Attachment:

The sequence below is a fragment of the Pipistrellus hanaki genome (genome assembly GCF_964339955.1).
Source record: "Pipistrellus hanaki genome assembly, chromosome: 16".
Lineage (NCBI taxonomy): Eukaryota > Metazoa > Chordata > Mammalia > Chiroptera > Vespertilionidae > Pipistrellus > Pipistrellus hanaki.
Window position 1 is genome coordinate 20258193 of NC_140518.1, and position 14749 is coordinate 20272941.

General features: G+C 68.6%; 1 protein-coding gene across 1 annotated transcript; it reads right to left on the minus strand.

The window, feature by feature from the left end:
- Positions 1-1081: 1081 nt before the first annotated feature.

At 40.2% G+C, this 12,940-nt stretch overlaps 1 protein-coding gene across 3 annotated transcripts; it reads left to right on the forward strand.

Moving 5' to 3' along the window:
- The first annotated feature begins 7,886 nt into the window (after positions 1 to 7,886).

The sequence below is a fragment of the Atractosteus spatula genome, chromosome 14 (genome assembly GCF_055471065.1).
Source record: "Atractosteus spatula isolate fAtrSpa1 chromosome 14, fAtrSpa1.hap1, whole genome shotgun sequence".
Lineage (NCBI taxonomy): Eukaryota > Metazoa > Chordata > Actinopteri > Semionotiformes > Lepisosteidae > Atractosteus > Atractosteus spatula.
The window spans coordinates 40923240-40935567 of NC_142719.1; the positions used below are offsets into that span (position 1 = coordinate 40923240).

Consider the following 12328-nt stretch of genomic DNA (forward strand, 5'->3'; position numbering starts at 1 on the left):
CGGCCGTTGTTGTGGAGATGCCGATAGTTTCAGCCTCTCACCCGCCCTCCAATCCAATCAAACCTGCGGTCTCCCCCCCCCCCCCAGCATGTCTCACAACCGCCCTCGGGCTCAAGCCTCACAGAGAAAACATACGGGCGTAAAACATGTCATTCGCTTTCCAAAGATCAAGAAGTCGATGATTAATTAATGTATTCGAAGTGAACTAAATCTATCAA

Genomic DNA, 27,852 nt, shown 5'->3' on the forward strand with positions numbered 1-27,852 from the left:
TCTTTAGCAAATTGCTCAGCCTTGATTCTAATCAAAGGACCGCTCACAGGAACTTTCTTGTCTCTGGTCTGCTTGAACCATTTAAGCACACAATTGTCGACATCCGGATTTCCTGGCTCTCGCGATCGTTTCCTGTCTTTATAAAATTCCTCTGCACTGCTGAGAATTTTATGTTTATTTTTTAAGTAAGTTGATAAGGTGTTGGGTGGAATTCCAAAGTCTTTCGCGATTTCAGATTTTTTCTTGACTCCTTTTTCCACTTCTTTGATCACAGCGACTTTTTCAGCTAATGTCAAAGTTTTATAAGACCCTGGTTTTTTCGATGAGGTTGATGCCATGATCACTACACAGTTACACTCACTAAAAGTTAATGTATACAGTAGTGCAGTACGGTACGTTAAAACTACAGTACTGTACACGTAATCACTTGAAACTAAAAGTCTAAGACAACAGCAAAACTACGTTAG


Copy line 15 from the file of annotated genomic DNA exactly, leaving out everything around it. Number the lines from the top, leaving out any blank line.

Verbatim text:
Consider the following 12328-nt stretch of genomic DNA (forward strand, 5'->3'; position numbering starts at 1 on the left):